(Reuters) - The National Baseball Hall of Fame induction ceremony had the feel of an Atlanta Braves reunion as pitching greats Greg Maddux and Tom Glavine were inducted on Sunday along with former manager Bobby Cox.
Maddux and Glavine, mainstays on the Braves team that won the 1995 World Series while Cox was at the helm, went into the Hall in Cooperstown, New York with former slugger Frank Thomas and managers Cox, Tony La Russa and Joe Torre.
Maddux started his major league career with the Chicago Cubs, but moved to the Braves in 1993 because, as he said half-jokingly, he wanted to win a World Series.
"Those of us who play this great game and make a living at it are extremely lucky," said the four-time Cy Young Award winner.
“My goal as a baseball player was very simple. All I wanted to do was try and get better for my next start. And to think it all ended up here is pretty cool."
He thanked many who helped him along the way, including his high school pitching coach who taught him the basics: "Movement, location, the ability to change speeds and velocity, in that order.
"He (the coach) said you throw hard enough, but as you face better hitters you're going need more than just velocity to get hitters out."
Maddux won 355 games, the eighth-highest figure in major league history and the most of any pitcher since 1965. He won 194 of those games over 11 years with the Braves.
Fellow Cy Young winner and ex teammate Glavine recalled that some minor childhood mischief had shown he had a good arm.
"As a kid when I used to stand on the front porch of my parents house (in Massachusetts) and throw snowballs over the trees trying to hit cars passing by, little did I know how far my left arm was going to take me," he said.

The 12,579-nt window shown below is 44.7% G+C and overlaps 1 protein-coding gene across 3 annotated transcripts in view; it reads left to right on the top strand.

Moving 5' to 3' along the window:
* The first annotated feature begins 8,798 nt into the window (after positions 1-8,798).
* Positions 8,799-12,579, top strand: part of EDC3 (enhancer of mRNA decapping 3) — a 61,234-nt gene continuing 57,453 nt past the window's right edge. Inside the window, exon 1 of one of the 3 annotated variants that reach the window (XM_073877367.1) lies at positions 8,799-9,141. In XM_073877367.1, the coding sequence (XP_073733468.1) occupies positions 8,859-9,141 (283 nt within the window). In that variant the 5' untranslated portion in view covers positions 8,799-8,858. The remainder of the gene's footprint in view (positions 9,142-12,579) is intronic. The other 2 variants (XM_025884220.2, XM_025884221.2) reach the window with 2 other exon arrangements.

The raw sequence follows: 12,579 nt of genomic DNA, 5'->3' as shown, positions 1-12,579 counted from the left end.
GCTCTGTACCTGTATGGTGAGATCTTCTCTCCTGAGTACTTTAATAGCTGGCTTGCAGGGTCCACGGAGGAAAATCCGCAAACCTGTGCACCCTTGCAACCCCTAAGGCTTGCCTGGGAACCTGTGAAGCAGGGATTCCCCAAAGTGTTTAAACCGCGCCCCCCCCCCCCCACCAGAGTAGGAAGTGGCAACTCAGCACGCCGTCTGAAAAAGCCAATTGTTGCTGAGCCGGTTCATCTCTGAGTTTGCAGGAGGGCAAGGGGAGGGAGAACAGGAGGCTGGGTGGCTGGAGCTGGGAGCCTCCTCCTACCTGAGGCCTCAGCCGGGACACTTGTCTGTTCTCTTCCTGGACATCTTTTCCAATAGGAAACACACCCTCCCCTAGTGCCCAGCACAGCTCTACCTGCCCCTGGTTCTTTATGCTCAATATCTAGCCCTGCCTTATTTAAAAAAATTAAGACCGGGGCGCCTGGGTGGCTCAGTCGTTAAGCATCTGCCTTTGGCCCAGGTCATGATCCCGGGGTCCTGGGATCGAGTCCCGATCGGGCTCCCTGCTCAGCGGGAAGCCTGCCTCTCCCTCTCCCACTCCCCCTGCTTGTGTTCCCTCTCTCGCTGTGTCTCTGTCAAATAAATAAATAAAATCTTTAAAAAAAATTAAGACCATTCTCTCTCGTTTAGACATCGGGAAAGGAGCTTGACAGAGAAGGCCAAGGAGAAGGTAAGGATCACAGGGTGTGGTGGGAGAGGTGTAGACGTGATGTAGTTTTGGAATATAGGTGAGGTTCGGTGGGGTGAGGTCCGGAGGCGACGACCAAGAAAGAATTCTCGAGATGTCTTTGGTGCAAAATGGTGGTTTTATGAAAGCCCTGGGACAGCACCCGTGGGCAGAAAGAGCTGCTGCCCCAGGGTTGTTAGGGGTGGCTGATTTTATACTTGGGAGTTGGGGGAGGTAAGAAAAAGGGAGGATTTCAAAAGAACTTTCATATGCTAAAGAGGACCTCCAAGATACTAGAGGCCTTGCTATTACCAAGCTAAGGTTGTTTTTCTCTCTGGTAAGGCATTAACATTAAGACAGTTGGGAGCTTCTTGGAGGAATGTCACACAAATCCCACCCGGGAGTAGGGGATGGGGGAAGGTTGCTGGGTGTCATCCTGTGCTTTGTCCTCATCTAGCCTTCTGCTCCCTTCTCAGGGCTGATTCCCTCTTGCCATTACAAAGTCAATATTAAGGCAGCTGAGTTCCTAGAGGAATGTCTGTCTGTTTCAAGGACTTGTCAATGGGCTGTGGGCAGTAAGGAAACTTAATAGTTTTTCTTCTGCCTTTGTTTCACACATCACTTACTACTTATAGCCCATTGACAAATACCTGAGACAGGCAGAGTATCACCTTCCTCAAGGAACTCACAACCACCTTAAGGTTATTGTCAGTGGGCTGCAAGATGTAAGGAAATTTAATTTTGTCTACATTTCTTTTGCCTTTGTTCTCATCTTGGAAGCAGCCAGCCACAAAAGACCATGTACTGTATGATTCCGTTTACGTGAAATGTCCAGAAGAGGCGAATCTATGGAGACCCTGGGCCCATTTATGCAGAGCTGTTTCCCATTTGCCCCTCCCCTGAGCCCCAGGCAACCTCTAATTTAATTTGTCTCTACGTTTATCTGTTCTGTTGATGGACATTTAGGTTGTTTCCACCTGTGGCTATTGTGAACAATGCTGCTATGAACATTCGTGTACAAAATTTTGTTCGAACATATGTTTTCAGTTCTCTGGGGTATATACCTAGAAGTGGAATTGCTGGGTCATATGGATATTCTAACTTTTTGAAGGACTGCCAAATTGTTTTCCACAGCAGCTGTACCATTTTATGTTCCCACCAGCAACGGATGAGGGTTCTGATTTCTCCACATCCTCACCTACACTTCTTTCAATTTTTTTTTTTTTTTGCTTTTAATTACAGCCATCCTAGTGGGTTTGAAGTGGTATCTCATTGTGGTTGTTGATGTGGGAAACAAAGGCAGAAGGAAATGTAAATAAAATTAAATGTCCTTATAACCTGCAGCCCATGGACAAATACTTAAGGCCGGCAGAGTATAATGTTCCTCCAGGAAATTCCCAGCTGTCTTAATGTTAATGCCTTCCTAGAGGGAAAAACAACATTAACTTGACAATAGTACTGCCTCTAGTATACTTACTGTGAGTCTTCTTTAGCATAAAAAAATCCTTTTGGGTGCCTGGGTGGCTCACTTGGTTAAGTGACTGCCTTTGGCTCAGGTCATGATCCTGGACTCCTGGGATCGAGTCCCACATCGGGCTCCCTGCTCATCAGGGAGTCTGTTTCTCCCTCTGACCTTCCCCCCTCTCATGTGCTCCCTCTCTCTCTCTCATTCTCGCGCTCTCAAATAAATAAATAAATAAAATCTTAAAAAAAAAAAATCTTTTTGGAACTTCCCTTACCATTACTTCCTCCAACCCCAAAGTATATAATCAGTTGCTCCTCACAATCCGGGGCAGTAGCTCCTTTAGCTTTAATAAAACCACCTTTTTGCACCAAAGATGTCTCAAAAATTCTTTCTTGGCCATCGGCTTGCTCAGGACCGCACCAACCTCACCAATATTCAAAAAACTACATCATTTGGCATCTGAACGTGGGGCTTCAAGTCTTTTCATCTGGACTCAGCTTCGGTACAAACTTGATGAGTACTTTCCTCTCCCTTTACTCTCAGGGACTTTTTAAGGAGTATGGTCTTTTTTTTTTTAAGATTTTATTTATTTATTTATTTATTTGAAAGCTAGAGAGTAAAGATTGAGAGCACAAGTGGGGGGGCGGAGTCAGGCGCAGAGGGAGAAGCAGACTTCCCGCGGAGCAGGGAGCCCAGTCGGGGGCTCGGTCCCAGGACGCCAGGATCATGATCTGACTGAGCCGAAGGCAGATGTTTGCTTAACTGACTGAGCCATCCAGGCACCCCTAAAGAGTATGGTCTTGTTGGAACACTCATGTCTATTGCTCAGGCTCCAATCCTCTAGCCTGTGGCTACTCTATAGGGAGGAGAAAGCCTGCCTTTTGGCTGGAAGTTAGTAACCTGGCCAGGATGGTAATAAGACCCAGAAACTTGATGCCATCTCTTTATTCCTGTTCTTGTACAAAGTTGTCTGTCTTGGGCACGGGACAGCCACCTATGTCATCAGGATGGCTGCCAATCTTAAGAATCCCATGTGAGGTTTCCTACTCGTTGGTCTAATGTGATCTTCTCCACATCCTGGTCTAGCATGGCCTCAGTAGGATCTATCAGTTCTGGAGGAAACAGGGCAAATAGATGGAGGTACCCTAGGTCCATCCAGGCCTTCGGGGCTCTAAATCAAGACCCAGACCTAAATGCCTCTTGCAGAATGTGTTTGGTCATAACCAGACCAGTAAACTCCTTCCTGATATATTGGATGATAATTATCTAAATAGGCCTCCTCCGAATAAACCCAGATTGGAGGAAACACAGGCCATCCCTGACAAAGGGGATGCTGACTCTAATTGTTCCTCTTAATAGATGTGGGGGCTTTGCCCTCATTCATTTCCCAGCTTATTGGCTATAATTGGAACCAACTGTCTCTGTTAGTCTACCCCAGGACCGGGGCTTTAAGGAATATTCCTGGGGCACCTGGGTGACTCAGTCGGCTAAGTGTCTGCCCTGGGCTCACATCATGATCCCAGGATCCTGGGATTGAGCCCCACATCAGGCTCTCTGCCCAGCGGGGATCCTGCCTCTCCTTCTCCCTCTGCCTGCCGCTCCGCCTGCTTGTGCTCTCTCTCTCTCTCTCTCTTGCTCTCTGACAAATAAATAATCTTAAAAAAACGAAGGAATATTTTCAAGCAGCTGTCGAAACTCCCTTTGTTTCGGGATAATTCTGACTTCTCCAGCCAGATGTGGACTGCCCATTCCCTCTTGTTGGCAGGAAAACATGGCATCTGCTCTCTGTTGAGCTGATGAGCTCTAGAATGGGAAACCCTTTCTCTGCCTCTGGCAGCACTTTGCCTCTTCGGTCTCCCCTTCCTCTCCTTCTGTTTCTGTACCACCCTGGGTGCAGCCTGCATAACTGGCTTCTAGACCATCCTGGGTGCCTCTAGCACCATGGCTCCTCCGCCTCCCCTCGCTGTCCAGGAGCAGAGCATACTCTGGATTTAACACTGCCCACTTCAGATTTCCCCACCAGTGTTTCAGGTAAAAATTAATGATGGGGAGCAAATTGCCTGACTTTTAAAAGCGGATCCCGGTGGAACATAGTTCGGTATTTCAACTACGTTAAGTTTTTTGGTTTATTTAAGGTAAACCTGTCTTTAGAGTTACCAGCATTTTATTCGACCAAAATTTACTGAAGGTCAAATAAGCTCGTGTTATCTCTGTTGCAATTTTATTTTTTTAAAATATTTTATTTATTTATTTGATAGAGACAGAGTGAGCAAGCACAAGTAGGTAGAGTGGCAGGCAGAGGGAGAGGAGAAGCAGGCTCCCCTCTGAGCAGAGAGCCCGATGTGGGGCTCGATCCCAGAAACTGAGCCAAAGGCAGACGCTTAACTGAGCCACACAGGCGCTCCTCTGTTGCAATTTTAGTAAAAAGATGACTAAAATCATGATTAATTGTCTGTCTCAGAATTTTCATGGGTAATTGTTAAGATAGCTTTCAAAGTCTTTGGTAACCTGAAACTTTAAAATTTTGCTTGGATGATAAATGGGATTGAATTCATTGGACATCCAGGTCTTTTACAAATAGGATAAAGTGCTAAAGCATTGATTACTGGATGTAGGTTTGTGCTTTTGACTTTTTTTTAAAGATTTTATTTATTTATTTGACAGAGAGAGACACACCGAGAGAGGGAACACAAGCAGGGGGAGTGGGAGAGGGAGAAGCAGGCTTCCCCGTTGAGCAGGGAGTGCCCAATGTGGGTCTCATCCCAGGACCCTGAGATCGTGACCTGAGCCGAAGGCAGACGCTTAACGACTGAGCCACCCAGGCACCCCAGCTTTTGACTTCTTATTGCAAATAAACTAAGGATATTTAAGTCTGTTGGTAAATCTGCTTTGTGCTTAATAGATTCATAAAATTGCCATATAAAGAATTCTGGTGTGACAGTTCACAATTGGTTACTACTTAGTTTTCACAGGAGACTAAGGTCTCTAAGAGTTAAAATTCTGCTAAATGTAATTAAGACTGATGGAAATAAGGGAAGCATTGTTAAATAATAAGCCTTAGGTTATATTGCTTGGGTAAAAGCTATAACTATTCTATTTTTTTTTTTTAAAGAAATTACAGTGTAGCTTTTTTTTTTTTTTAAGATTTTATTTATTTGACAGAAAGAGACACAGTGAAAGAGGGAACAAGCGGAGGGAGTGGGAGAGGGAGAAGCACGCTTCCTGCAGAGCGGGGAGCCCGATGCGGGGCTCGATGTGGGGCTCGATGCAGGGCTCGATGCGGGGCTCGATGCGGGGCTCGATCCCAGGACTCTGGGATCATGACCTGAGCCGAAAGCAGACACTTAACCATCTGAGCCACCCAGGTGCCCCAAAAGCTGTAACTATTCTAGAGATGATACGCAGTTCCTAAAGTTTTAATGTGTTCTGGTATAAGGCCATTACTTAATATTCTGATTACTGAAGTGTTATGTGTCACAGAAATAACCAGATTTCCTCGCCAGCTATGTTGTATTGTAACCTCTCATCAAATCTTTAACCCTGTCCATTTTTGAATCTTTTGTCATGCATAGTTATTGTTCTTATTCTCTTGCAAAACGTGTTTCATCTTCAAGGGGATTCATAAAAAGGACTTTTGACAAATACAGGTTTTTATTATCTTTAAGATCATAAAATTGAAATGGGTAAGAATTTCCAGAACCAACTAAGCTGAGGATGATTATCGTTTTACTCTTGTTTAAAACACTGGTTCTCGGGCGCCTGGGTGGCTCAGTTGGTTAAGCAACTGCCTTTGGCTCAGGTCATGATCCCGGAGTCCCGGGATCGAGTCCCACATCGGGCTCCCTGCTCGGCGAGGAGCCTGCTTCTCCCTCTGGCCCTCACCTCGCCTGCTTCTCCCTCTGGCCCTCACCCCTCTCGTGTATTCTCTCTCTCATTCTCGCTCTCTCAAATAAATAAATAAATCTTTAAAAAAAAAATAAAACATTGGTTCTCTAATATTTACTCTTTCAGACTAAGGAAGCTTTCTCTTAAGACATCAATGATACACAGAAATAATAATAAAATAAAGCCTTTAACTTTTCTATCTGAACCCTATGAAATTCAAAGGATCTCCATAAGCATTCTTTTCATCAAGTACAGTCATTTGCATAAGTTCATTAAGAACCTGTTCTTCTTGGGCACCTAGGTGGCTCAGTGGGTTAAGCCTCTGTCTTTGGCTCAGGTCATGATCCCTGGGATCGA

Glavine spent 17 of his 22 seasons with Atlanta and won 305 total games, fourth most among left-handers.
But he almost took a different path. A talented hockey player, he was drafted by the Los Angeles Kings at the same time as the Braves in 1984, and had to choose between the two sports.
"I had a difficult choice to make and as a left-handed pitcher, I thought that was the thing that would set me apart and make baseball the smartest decision," he said.
"Of course, I often wonder what would have happened if I’d taken up hockey. I’m positive I made the right choice."
The most emotional speech came from Thomas, who broke down in tears as he remembered his late father.
“Without you, I know 100 percent I wouldn’t be here in Cooperstown today. Thanks for pushing me and always preaching to me, you can be someone special if you really work at it. I took that to heart Pops. Look at us today.”
Thomas paused to wipe tears from his eyes before continuing to thank, among others, his mother, Charlie May, who was in the large crowd.
Thomas grew up in modest circumstances in Columbus, Georgia, and played 16 years for the White Sox. He finished 19 seasons in the major leagues with a .301 batting average and 521 home runs.
(Reporting by Andrew Both in Cary, North Carolina, editing by Gene Cherry)